Ten things About MediationDate:06.06.2017
1. What is Mediation?
In life, conflict is normal and inevitable.
Usually people deal with conflict by talking, listening and collaborating however sometimes we get stuck and need help in opening the lines of communication.
Mediation is a form of ADR (Alternative Dispute Resolution); a process in which a trained mediator individual assists two or more disputing parties in resolving a conflict.
The process is voluntary, confidential, and impartial and aims to ensure that the participants reach an agreement that is acceptable to both parties.
2. What does a mediator do?
A Mediator is an impartial guide, trained and skilled in the mediation process, who will support the parties through the process with the aim of reaching an agreement.
Our mediators are professionally trained and registered with the Mediators’ Institute of Ireland (MII).
3. When to use Mediation
Mediation can be applied to virtually any conflict that parties can’t seem to resolve themselves, where the parties agree to the process and recognise the need to reach a solution.
Mediation is suited to commercial, legal, community, workplace and family disputes.
Regardless of the conflict, mediation provides a structure to identify issues and guide parties to deal with the points of differences.
Mediation is very effective in supporting parties to have a difficult conversation with the view to resolving an issue they currently disagree over.
4. Example of disputes resolved by Mediation
Conflict between neighbours
Conflict within families (inter-family disputes)
Family (separating couples) mediation
Work place disputes.
5. Benefits of Mediation
Impartial and confidential
Trained mediators do not take sides
A win/win agreement for all those involved
Less stressful than going to court.
6. Mediation is not
Mediation is neither a substitute for legal advice nor a way of receiving counselling.
7. How does Mediation work?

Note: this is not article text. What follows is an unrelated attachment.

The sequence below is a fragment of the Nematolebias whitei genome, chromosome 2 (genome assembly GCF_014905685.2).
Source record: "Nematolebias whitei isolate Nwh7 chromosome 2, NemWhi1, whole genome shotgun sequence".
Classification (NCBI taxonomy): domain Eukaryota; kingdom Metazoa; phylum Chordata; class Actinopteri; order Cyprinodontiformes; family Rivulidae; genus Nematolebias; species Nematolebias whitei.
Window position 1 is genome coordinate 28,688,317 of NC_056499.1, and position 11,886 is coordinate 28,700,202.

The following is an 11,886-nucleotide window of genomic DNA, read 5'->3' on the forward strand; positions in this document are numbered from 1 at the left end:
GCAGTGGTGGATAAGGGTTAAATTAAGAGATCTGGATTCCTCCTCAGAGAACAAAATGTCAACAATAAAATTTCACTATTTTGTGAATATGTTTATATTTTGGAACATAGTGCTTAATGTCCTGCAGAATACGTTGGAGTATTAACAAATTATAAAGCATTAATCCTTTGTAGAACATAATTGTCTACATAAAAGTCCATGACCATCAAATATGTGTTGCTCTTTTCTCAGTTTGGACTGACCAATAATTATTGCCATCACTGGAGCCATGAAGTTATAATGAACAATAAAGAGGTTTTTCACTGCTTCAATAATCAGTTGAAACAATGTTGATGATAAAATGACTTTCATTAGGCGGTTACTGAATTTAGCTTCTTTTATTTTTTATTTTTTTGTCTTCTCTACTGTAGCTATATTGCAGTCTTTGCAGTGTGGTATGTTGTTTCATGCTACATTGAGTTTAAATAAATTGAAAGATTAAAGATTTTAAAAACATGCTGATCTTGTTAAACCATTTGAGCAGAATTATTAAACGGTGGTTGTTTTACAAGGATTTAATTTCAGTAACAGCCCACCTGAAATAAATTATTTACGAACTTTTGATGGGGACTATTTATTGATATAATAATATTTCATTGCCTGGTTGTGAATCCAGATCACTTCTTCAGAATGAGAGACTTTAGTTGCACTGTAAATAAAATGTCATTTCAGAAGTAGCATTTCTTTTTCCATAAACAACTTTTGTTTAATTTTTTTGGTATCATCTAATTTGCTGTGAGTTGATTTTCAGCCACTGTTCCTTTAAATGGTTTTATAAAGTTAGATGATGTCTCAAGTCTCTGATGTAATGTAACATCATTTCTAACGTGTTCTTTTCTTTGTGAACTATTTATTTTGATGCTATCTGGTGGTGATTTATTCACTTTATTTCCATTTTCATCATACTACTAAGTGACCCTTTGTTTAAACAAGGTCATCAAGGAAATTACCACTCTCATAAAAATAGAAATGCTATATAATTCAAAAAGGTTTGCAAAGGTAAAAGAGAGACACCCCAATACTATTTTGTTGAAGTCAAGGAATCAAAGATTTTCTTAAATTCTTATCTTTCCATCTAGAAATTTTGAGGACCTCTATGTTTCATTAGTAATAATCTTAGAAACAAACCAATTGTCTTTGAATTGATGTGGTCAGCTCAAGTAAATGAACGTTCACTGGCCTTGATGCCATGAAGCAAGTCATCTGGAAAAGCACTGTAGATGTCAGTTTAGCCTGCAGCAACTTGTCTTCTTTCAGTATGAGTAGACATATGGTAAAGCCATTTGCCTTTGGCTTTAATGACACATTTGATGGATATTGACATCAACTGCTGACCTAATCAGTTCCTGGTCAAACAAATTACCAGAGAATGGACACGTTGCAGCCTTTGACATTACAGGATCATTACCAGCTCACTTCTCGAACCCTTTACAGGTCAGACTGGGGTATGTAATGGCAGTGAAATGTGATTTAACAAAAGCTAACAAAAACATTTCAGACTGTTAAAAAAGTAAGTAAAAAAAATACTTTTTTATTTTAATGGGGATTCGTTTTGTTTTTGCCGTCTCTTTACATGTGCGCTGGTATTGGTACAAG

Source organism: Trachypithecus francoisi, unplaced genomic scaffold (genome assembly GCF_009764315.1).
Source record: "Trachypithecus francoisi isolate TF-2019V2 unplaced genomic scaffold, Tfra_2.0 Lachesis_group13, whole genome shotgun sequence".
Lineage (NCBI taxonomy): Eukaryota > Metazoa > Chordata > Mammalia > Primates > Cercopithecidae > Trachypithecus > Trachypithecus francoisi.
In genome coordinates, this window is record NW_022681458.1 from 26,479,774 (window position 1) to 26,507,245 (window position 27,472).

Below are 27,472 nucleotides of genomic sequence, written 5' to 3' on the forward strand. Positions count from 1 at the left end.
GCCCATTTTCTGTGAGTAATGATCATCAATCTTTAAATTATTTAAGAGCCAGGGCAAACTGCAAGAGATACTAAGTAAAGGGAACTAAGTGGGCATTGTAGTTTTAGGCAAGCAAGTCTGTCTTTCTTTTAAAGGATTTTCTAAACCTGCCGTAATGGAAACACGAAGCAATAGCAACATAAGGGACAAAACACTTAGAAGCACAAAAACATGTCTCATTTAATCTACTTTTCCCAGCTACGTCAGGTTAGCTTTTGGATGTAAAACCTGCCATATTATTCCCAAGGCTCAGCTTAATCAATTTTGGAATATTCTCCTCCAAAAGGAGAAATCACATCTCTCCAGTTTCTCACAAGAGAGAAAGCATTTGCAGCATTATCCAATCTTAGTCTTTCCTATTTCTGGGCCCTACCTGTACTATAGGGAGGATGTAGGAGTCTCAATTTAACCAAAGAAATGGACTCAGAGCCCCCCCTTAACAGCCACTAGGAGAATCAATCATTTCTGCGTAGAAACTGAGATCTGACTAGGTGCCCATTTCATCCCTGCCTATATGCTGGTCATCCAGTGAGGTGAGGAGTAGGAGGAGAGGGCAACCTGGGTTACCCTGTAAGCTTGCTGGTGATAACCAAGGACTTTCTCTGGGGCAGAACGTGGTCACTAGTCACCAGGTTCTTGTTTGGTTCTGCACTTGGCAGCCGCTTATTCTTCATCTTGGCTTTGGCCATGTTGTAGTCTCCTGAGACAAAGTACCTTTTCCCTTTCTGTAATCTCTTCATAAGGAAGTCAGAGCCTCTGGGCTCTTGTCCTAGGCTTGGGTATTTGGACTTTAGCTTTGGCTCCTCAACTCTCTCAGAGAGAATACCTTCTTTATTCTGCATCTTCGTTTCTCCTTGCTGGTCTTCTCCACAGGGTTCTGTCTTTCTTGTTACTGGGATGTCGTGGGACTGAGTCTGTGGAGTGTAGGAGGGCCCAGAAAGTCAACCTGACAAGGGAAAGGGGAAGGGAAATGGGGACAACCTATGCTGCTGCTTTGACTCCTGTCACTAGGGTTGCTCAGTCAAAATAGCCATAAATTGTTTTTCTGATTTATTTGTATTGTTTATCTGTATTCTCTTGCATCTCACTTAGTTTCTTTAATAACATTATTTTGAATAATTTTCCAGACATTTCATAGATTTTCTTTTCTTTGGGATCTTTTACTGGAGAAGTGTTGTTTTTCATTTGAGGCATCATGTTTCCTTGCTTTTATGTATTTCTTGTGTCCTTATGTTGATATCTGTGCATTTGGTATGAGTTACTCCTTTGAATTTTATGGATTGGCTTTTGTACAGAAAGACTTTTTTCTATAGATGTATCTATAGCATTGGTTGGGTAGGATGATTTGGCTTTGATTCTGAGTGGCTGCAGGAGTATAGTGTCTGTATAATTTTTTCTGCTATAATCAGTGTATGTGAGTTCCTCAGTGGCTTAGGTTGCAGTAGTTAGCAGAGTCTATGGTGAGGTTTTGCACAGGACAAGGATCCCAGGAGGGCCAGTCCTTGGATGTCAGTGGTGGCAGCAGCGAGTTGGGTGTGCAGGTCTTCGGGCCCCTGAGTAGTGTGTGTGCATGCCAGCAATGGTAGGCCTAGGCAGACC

Mediation for the types of dispute listed above is facilitated in the following way:
If both parties agree to mediate, two mediators are appointed to take the case.
The same two mediators will work with the parties until the difficulty is resolved.
The mediators meet with each party privately to hear for them what is causing them the difficulty.
Once the mediators feel that they understand the different issues that have arisen for the parties,
they offer an opportunity for the parties to come together with their support of a joint meeting.
This meeting is what referred to as the mediation and takes place at a neutral venue.
During the mediation, all parties will have the opportunity to tell their story.
The mediators will invite the participants to put forward solutions and will support the disputants tailor an agreement that is unique to their conflict.
A written agreement acceptable to all sides is drawn up and the parties agree to abide by the terms of the agreement.
8. How long does Mediation take?
Our mediation service offers a service level agreement of three weeks however this can on occasion be altered to accommodate the individual needs of all of the participants.
9. Appointing a Mediator
The Law Centre chooses a mediator that matches your needs and is experienced in the nature of the dispute.
All mediators appointed by the Centre are professionally trained and accredited by the Mediators Institute of Ireland(MII).
Members of the MII have been assessed as competent to carry out mediations.
They are obliged to adhere to the MII’s Code of Ethics and Practice, engage in continuing professional development (CPD) and hold professional indemnity insurance.
10. Next steps
The Centre provides community, family and peer mediation. Note that this service is free of charge however voluntary contributions are appreciated. If you require any further information on mediation or have any questions about the process please phone us on 01 862 5805.
The Centre also provide certified training in both conflict resolution, mediation skills and family (separating couples) training.